Harry Potter, A Forbidden Forest Experience is currently engaging fans and friends of the Wizarding World at Morven Park in Leesburg, Virginia. It’s hard to imagine the scale of the amount of effort that has gone into this production, from creating the animated props to laying gravel paths lined with Bose speakers, fog machines, and theatrical lighting through the forest of the park.
As we walked thru it, all I could think of was, hats off to the designers and other creatives (and the IT Department!) who had managed to produce something this massive, involving so many people and cross-disciplines, during the time of Covid.
The Forbidden Forest Experience operates on two entirely separate levels for me. There are enough vignettes—Hagrid looking out into the dark night with his dog Fang next to him for instance— that a fan of the books will be happy, lead along the trail hoping to discover what’s next around a bend or over a hill. But I’m more drawn towards the production side of the experience. LED lighting in the trees, gobos along the paths, the enchanting lighting effects of the field of mushrooms for instance.
Walk-thru experience have become more common recently. Christmas lighting displays are hugely popular and have grown in complexity the past few years. And really, aren’t we all fans of dinosaurs and the recreations of them? The Jurassic Encounter (https://nova.thejurassicencounter.com has plenty of dinos but they are the main attraction, not the environment.
The aspect that sets the Forbidden Forest Experience apart from any other outdoor adventure I’ve experienced lately is, literally The Forest. There are activities, vignettes, owls, spiders, centaurs and unicorns placed along the trail for everyone to enjoy. But it is the forest that becomes the main character in this drama. Dark, spooky, mist-shrouded or brightly lit in reds, greens, and blues, fallen trees or clustered oaks, white sycamores etched against the moonlit sky: the Forest is the King here. Playing throughout the experience is music from the movies and it really enhances the overall effect.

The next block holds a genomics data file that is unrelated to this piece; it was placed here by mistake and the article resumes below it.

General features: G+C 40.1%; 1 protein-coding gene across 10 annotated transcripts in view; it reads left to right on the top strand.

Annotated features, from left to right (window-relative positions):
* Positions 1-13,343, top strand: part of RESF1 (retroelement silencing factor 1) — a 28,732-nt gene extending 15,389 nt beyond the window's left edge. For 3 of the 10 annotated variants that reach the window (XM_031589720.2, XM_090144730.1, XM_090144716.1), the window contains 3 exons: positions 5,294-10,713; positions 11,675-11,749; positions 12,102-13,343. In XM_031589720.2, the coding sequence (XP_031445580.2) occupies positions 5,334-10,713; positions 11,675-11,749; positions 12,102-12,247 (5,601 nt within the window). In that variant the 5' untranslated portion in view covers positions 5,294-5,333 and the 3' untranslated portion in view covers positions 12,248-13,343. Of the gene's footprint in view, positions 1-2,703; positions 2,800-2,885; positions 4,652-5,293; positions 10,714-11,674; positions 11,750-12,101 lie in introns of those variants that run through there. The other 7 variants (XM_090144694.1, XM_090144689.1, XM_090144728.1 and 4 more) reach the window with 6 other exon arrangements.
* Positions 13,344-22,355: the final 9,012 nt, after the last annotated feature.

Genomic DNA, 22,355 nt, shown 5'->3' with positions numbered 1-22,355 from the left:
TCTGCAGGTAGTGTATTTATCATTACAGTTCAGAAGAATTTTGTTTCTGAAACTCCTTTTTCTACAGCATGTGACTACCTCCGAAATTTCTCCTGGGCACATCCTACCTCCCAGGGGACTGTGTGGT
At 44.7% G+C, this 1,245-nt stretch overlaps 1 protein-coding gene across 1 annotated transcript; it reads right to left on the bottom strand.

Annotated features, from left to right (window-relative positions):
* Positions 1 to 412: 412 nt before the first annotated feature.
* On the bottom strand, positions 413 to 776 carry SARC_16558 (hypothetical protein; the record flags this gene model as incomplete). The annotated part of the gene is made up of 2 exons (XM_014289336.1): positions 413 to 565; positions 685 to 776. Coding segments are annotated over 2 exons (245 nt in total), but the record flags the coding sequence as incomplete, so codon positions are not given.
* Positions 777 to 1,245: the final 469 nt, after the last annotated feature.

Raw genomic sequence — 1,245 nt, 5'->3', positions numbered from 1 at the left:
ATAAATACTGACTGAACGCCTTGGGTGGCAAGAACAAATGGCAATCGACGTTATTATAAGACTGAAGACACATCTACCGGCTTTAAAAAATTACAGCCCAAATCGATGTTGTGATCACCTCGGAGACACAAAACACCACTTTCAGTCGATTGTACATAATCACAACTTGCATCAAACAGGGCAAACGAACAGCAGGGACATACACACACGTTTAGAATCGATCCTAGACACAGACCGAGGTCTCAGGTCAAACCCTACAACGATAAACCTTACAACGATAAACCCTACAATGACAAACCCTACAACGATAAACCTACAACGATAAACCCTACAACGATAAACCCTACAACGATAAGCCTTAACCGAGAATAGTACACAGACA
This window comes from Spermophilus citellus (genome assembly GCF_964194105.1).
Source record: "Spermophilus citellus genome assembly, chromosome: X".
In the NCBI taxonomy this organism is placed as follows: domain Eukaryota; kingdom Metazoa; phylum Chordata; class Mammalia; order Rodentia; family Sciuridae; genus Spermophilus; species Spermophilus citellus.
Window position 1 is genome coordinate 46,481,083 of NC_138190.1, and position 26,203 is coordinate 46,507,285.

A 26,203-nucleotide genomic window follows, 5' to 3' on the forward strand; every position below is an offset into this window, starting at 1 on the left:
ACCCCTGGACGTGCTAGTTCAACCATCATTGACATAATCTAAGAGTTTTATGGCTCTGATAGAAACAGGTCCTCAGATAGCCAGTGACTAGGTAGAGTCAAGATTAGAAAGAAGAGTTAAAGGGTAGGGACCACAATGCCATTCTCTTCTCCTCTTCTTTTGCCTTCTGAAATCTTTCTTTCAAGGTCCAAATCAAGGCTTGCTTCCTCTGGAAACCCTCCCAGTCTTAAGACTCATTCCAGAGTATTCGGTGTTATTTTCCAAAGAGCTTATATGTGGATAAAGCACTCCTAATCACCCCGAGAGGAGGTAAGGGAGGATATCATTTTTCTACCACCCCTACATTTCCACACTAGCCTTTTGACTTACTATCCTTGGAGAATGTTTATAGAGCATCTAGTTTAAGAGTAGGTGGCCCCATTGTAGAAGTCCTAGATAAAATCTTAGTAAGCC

After searching online for the design group responsible for this adventure, I came across Thinkwell Group. The tagline on their website really spells it out, “creating custom, content driven experiences in the physical world.” Lighting effects were created by Adam Povey Lighting. I was surprised to learn that there are several other locations of the Forbidden Forest Experience currently available to see, one in Westchester NY; one in Cheshire UK at Arley Hall and Gardens; and one in Belgium.
There is food available and a merchandise tent at the end of the trail— it is Harry Potter and Warner Brothers after all. This isn’t a recreation of the Harry Potter World at Universal Studios (no theme park rides) but you can get butterbeer and a souvenir mug, t-shirts and hoodies, and of course adorable stuffed animals. We took home one of the Nifflers; keep an eye on your jewelry! If you consider going, ticket prices seemed a little high for what we are used to, certainly cheaper than Wicked tickets at the Kennedy Center, but more than what you would expect for an experience where you are doing most of the work, or at least the walking. There are family ticket prices. Take a lot of pictures: many of the participants came in costume and really added to the excitement. It is a non-cash event (credit only), something they do announce on their website. The parking lot as well as the road leading into the event area was well marked and well lit. Parking was an additional fee.
When we were there the evening temperatures couldn’t have been better. It was the day before the full moon in early November and a light jacket (wizard robes) was all we needed. The flashlight I had brought was unnecessary and the path could easily accommodate strollers.